New president Morsi faces hostile media
12 Jul 2012

Egypt’s newly-elected President Mohamed Morsi has been the target of a media campaign aimed at tarnishing both his image and that of Islamists.

The campaign, launched by several Egyptian media outlets suspected of having close links with both the former regime and the military generals (who ruled the country in the transitional period), has been defending the military council’s policies while vilifying their critics.

Newspaper editors and columnists have in recent weeks raised questions about  whether the new leader’s loyalty lay with Egypt or with the Muslim Brotherhood’s spiritual guide Mohamed Badie. An old photograph of Morsi kissing the forehead of Badie on the cover of state-owned magazine Al Mussawar seemed to suggest that the Brotherhood’s spiritual guide will be  in control rather than Morsi. The magazine also published interviews with  liberals opposing a Muslim Brotherhood presidency. They warned that “the Islamist group could change Egypt forever.”

Morsi was a senior member of the Muslim Brotherhood but severed his affiliation with the movement after his appointment as President. He has promised to be “a president of all Egyptians and to protect the rights of minorities.”

Talk show host Amr Adeeb told viewers on his show Al Qahera al Youm this week that he expects Egyptians to be flogged for their wrongdoings in public squares under “Islamist rule”. He went further, hurling insults at Islamists whom he described as “backward and retarded”. Adeeb also suggested the Islamists may try to kill him for speaking out against them.

“But I shall continue to speak the truth rather than die a coward,” he said.

Columnist Adel Hamouda claimed that Islamists had tried to blow up his home because he had been critical of them in the past. He had earlier warned that the Muslim Brotherhood planned to create an “Islamic emirate” of Egypt.

The front page banner in the independent Al Dostoor on 7 July meanwhile warned readers that Egypt was in “real danger.” The paper quoted Iran’s Ayatollah Ali Khameini as saying “what is happening in Egypt now  is an extension to the Iranian Revolution.”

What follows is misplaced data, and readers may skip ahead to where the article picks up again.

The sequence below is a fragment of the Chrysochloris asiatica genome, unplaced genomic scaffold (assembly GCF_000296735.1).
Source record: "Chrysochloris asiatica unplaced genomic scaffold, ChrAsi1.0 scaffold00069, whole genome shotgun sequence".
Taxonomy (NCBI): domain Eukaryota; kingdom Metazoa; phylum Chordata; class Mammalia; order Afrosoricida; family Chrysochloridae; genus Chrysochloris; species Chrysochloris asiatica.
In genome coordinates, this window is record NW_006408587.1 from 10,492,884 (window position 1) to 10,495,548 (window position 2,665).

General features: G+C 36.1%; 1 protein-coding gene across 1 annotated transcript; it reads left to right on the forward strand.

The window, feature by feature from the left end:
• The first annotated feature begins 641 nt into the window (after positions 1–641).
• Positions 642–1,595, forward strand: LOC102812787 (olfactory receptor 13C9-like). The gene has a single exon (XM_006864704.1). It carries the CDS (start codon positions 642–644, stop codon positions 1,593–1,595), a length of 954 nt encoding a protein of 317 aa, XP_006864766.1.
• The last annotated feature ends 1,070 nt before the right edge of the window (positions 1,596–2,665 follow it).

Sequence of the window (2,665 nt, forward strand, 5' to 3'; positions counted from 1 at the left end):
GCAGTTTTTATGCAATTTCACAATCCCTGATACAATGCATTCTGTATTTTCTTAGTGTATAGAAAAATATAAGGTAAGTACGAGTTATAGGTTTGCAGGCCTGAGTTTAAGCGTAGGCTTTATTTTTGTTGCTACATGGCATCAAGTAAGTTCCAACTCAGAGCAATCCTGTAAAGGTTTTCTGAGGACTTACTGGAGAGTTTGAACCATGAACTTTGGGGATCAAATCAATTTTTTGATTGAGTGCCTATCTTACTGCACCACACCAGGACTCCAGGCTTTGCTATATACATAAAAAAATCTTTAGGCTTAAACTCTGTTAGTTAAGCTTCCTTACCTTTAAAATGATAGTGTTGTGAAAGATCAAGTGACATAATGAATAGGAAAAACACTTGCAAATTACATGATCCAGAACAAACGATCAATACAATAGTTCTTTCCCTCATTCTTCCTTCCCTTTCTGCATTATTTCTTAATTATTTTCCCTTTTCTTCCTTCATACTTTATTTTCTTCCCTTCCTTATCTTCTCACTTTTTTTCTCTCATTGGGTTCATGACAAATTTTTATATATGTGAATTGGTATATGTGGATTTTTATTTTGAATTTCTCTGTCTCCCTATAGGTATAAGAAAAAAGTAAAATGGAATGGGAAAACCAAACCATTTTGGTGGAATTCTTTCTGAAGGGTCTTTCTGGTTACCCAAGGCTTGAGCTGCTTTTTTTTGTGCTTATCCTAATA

Earlier this week, state-owned Akhbar quoted on its front page a representative of the radical Islamic Party of Liberation (Tahrir el Islami) — an Islamic political movement that seeks to implement a pure Islamic doctrine — as saying: “We wish to revive the Islamic Caliphate from Cairo and advise Dr Morsi to renege on his promise to establish a civil state.”

In what some analysts described as “Mubarak-era tactics to terrorise the public”, several talk show hosts and newspapers appeared to deliberately hype up an incident in Suez in which a man was reportedly stabbed and killed by “bearded Islamists”. The presenters and journalists alleged that this was “just the beginning of a trend where Islamists would try to impose their ultra-conservative norms on the rest of society.” The man, who had been walking his fiancée home, got into a fist-fight with his assailants who had insisted that he reveal the identity of his partner and was killed. The presenters and journalists charged — even before investigations were conducted that “Islamist organisations seeking to Islamise Egypt were behind the killing.” Investigations later revealed that the suspects were not affiliated to any extremist organisations or religious groups and that the killing had been an accident.

Liberal media have also taken aim at Morsi’s wife, questioning if she was fit to represent Egypt. “How could she receive world leaders and still adhere to her traditional Islamic attire?” was the sarcastic question posed by a columnist in the weekly Al Fagr newspaper. Her new status presents “a comic scenario,” the columnist added.

Whether Morsi’s popularity has been affected by the negative publicity remains unclear. But in a country where the illiteracy rate is as high as 40 per cent, the public can easily be swayed one way or the other. Losing even a handful of his supporters may prove fatal for a president who has won the election with a margin of just 800,000 votes.

As Morsi struggles to wrest more power from the generals — who  have recently been guaranteed sweeping legislative and budgetary powers  by supplementary constitutional amendments issued just days before the run-off vote —  media coverage can be a make or break factor. A credible and unbiased media can certainly go far in helping the new president gain greater powers.

2 responses to “New president Morsi faces hostile media”

  1. […] suspension of the channel comes as Mubarak-era journalists wage a war of words against the Muslim Brotherhood’s Freedom and Justice Party (FJP), accusing its members of inciting […]

  2. Sami Halfawi says:

    Shahira this is an excellent article that shows the prime reason for most, if not all, of Egypt’s current problems: Illiteracy and poor education. As you rightfully said, the media of the old regime has all they can wish for amidst the prevailing ignorance and the crushing power of poverty that nearly half the Egyptians are within its grip. Add to that the immense wealth of the followers and worshipers of the Mubarak era, it would be very clear that the coming days for Morsi will not be smooth and easy. However, if Morsi really tries to distance himself from the Islamist parties, he will be on the winning side. Yes there are millions who enjoyed the unsurpassed corruption during the past era which made many of them wealthy and powerful, yet if Morsi could prove he is siding with the poor majority then he has nothing to fear. No one says the coming period is going to be a walk in the park, but that is our destiny and nothing comes by easy if we really want to make our new Egypt.